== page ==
Another day, another example of our elected officials displaying their own racial bias and ignorance.
This time the culprit is Colorado State Senator Vicki Marble (R-Fort Collins). The Huffington Post reported that on Wednesday at a meeting for the Economic Opportunity Poverty Reduction Task Force, Marble commented on why people of color experience certain racial health disparities:
"When you look at life expectancy, there are problems in the black race. Sickle-cell anemia is something that comes up. Diabetes is something that's prevalent in the genetic makeup, and you just can't help it. Although I've got to say, I've never had better barbecue and better chicken and ate better in my life than when you go down South and you, I mean, I love it. Everybody loves it."
Oh, it gets better. She added:
“The Mexican diet in Mexico with all of the fresh vegetables, and you go down there and they are much thinner than they are up here. They’ve changed their diet. I’ve read studies on that.”
Thankfully, fellow state congresswoman Rhonda Fields (D-CO), didn’t let Marble’s comments slide. Fields, who is African-American, took to the podium and unleashed:
“One of the things I will not tolerate [are] racist and insensitive remarks about African Americans, the color of their skin, what you mentioned that we eat. I was highly offended by your remarks, and I will not engage in a dialogue where you are using these stereotypical references about African Americans and chicken and food.”
A few hours later, Marble released a statement claiming that she didn’t mean to “be disparaging to any community” and that she was “saddened [her comments] were taken in that regard.”
Did Marble really believe that using African-Americans” and “fried chicken” in the same sentence when trying to explain complex issues such as health, race and mortality wouldn’t be met with any criticism? Did she expect for her colleagues to applaud her for borrowing from Paula Dean’s playbook?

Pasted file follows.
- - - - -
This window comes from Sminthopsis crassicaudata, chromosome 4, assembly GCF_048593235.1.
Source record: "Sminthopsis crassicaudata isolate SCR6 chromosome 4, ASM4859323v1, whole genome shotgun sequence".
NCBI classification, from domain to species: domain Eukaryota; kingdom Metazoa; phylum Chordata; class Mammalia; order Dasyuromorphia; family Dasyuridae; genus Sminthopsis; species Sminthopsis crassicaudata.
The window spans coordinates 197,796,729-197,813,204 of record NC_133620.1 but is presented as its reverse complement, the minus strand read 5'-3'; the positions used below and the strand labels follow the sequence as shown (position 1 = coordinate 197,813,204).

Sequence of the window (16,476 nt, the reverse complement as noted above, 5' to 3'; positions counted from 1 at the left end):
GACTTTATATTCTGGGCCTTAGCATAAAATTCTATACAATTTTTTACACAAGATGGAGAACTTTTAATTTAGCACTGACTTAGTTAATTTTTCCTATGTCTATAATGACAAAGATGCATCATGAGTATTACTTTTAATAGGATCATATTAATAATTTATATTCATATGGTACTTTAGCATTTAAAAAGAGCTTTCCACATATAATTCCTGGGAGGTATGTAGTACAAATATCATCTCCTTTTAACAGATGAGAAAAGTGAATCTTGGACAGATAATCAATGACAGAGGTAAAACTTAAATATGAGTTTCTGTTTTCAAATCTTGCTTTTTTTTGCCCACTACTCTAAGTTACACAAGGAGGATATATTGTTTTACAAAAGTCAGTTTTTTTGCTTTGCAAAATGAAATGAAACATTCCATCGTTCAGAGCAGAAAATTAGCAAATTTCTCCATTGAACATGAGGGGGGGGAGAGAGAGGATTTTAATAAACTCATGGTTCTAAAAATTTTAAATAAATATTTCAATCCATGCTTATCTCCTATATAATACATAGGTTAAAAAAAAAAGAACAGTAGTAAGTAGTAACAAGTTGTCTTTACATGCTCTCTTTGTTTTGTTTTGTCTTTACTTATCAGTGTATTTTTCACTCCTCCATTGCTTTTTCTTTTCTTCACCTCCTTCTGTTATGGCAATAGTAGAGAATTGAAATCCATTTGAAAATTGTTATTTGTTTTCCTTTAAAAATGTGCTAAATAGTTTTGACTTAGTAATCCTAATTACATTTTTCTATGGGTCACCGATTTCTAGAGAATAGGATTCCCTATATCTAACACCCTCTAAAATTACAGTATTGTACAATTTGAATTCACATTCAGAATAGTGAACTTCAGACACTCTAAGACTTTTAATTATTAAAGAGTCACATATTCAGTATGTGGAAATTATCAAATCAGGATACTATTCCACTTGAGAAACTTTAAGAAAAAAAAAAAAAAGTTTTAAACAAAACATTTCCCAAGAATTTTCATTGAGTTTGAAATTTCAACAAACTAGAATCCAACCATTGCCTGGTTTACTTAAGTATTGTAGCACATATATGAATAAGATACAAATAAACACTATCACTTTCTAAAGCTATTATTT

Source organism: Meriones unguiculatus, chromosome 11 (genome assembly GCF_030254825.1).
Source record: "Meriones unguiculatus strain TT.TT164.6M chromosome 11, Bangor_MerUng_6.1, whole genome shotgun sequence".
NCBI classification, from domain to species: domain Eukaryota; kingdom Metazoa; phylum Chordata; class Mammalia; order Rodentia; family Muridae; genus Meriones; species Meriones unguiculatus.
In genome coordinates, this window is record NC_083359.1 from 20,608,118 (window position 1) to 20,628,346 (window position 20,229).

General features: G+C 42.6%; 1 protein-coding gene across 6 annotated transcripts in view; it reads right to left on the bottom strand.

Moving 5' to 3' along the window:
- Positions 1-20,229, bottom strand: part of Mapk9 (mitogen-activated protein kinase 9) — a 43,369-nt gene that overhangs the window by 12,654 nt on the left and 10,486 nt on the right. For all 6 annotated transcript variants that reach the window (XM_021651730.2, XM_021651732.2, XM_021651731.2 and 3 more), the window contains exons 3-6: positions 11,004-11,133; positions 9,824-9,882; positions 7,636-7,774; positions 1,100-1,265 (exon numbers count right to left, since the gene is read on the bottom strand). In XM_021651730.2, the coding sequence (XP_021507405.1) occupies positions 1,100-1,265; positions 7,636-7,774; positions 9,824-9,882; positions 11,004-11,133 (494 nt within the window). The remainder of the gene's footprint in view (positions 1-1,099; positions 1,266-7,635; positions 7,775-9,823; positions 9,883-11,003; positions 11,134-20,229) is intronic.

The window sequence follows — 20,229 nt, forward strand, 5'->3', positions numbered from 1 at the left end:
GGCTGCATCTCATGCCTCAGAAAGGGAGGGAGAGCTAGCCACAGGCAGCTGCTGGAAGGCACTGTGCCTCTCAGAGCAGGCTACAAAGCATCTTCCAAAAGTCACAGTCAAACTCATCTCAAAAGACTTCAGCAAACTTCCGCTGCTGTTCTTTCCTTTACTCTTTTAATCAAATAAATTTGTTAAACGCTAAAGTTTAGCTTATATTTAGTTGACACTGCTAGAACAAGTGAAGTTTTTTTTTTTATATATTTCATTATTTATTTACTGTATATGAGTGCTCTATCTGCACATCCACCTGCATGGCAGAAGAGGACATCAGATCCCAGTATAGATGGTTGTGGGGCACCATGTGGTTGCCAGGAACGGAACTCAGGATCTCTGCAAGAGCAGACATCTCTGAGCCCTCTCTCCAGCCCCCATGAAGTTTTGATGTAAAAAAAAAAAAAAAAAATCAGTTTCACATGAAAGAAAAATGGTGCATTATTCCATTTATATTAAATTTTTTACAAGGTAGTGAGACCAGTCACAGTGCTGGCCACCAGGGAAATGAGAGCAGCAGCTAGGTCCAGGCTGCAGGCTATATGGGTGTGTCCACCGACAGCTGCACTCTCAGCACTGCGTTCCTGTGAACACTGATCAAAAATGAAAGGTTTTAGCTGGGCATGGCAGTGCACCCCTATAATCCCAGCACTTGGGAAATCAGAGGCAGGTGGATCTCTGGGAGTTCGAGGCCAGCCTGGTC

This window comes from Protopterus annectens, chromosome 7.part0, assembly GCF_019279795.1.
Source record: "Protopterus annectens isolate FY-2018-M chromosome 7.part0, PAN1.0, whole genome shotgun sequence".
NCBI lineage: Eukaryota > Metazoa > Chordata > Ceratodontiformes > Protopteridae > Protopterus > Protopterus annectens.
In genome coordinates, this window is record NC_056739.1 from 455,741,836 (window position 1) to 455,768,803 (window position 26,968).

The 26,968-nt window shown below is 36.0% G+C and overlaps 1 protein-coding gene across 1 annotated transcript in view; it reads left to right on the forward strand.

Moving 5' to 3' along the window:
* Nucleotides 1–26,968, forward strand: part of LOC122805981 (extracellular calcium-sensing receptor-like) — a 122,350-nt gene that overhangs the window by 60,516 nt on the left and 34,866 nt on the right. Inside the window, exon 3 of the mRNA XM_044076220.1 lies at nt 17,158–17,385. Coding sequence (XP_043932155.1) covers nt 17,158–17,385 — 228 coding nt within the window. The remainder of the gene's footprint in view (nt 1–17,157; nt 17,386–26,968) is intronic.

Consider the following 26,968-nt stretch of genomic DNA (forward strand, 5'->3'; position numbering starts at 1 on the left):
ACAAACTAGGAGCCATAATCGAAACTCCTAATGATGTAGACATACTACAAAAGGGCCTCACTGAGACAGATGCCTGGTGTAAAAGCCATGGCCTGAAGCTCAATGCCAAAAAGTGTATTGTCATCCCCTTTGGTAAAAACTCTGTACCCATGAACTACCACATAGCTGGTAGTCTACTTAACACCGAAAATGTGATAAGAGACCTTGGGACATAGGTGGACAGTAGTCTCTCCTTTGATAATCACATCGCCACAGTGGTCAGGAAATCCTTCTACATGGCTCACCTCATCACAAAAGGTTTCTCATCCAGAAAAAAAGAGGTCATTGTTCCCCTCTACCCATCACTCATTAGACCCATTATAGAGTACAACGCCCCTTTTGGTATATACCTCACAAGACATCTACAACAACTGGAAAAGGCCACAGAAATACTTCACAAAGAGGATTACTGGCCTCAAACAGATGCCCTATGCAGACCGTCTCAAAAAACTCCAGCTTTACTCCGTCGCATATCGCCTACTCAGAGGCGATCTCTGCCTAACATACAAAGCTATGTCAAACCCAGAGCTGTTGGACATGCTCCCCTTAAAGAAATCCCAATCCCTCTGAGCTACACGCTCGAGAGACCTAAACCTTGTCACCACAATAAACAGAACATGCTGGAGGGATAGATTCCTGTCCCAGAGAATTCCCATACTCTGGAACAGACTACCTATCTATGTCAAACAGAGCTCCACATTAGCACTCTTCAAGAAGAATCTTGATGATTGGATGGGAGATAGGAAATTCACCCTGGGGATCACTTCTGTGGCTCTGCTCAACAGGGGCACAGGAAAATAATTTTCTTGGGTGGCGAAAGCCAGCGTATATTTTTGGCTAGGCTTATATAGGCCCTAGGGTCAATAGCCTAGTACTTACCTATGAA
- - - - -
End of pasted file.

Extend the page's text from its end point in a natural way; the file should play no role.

Sadly, out of control and unfounded comments are not rare when it comes from GOP politicians. But Marble’s comments are deeper than racial stereotyping of Blacks and Latinos. She is doing what most of the Conservative Right does very well: Blame the poor and the sick for being poor and sick.
Don’t want to be unhealthy? Just stop eating fattening foods.
Don’t want to be poor? Get and retain a job.
Don’t want to be sick? Just go to the doctor and take care of yourself.
If we really want to narrow the health and poverty gap in the U.S., we cannot solely focus on personal responsibility, even if so many of the chronic diseases we disproportionately suffer from are preventable. We must be honest and vocal about the structural obstacles that stand in our way.
How can we ensure that we are employed at jobs that actually offer us health care? (African-Americans are more likely to have jobs with no coverage.)
How can we ensure that fast food chains and corner stores that sell food with very little nutritional value are not the only places where we can buy affordable food?
How can we make neighborhoods safer so that people can go outside and be active instead of fearing for their lives?
How can we ensure that communities of color have doctors who have offices in their neighborhoods? How can we ensure that poor states will accept the Medicaid expansion?
Clearly, these issues are extremely complex, which is why it’s so dangerous to have people like Marble in positions of power, because they lack the peripheral vision necessary to create effective policies that will better our health and our pocketbooks. They lack the ability to acknowledge that in 2013 racism, systematic oppression and social inequality still exists and seriously affects our lives.
Perhaps for the Right, making fried chicken the scapegoat is much easier to digest than the truth.
The opinions expressed here do not necessarily reflect those of BET Networks.
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